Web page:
These pressures are now easing, with domestic TV contracts in England and France agreed for some years to come.
With question marks over loss-making beIN’s financial viability in France, and with BT Sport now having a deflationary “beholden” control over the English club league with no serious remaining competition, it is anybody’s guess whether/when TV right’s inflation will return. English club rugby is unlikely to significantly drive further BT Sport subscriptions.
It is widely predicted that there will be little growth in EPCR TV rights values upon renewal in 2018, an organisation and a competition currently three sponsors short of the additional four sought in 2014 in a UK market with a glut of sports sponsorships currently available. UK rights are even predicted to fall, through providing some terrestrial TV coverage.
There is now some limited TV income growth for Pro12 teams, as the Cheetahs and Southern Kings leave Super Rugby and dip their toes in north/south non-Test rugby competition.
A so-called “proof of concept” for South Africa, has been part funded by Naspers’ SuperSport channel and provides a rumoured additional £500,000 to each Welsh region net of their travel costs and is, perhaps, the first of further Pro14 expansions into other primary TV markets in the years ahead.
And there is also an improved product to sell to UK/Ireland broadcasters (and sponsors) when these come-up for renewal from 2018-19, complete with brand exposure in South Africa.
Yes, watch very carefully for clues in 2017-18.
The WRU took ownership of the Dragons too late this summer to make that many major changes ahead of the current season, so now watch closely for signs of evolution and particularly for signs of engagement with the wider regional mass of rugby supporters and the 73 member clubs.
Look for signs that the WRU’s Dragons subsidiary is being logically integrated more with above and below, and for signs of fresh private investment and upon what business model and contractual terms?
Look, too, for signs that the Cardiff Athletic Club will effectively hand over ownership of the Arms Park to the major Blues funding directors for 125 years, for surely they must do so or the Blues region will fold?
If there is no such lease, the only issue is surely then whether the WRU take over the Blues upon collapse or start again in that region without all the previous divisive club baggage?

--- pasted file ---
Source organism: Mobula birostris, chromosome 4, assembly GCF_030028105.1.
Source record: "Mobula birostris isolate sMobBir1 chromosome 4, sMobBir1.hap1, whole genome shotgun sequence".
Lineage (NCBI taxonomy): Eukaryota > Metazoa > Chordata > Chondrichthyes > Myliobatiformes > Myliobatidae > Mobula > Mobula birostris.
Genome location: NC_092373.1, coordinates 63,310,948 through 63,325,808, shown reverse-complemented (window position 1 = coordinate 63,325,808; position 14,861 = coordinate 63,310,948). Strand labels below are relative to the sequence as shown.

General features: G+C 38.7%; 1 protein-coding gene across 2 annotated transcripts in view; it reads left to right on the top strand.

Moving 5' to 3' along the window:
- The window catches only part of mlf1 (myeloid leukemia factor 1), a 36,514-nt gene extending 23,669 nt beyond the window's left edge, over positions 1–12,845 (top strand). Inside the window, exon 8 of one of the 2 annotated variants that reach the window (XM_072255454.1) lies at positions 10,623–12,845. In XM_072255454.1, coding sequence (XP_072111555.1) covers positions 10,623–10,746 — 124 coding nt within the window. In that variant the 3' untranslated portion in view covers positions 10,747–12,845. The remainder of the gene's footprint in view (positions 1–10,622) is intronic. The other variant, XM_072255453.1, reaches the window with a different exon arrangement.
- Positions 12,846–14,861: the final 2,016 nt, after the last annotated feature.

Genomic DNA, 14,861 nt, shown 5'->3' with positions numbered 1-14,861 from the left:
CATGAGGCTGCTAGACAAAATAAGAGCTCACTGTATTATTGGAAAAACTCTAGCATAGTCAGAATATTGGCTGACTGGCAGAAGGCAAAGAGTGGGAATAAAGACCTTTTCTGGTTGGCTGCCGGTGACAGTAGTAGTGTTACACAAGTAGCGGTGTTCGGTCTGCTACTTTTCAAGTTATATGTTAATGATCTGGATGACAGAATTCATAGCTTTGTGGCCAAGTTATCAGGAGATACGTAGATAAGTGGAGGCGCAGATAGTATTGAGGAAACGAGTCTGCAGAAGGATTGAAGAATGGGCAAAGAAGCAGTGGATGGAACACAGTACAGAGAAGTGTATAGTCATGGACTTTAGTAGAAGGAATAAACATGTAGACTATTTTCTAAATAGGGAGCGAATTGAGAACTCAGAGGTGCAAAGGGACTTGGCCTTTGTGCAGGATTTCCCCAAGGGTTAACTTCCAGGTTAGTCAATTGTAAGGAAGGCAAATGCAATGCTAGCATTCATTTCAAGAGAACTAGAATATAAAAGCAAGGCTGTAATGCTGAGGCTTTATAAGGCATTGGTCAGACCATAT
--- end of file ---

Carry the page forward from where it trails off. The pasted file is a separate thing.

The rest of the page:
And keep an eye for signs of whether the Blues are slashing their costs in the short to medium term, as already intimated by the apparent offloading of Franco van der Merwe before his arrival.
For signs that the Scarlets can utilise their Pro12 success to open up new commercial sponsor income streams, for they do not have the same level of private wealth behind them as others to constantly fund large annual financial losses and a growing internalised debt. To their credit, the Scarlets have had some great offers this summer to try and increase their retail crowd.
For signs that the Ospreys will return to their historic physical dominance of opponents but, if the Scarlets remain ahead of the Ospreys, also for any signs whether their devolved commercial/retail income streams are falling in response to income streams rising at the neighbouring Scarlets?
And also look close for clues further down the WRU pyramid.
For signs that the regional Premiership Select teams are beginning to attract greater fan interest.
For whatever the player development evaluation, and views are very much polarised due to some of the dire results, they have so far been a commercial disaster by almost universal agreement.
And for signs that the WRU Premiership, now split east/west (semi-pro club strength mostly the reverse of regional professional player development strength) and other clubs will enjoy better relations with the regions.
The neglect of the WRU Premiership (perceived or real) to avoid further stressing the regions from below, has pushed many club fans’ patience to breaking point. And not just the remaining limited number of actual club attendees, but the many now lapsed from rugby apart from when Wales play.
Look, also, for signs of improvement at the Blues and Dragons regions in particular, where there have been greater flashpoints over the last decade.
And, of course, for signs that the RGC development region are looking towards a professional game future beyond playing South Walian semi-pro clubs in an inconvenient non-regional time slot.
For, as debt fatigue overwhelms the 1st and 2nd generation of private investors in South Wales, North Wales is a virgin regional rugby territory for any interested private wealth and without all the divisive and visceral historic club tribalism of South Wales.
Yes, 2017-18 is a pivotal season for Welsh rugby. Look very closely, and read between the lines.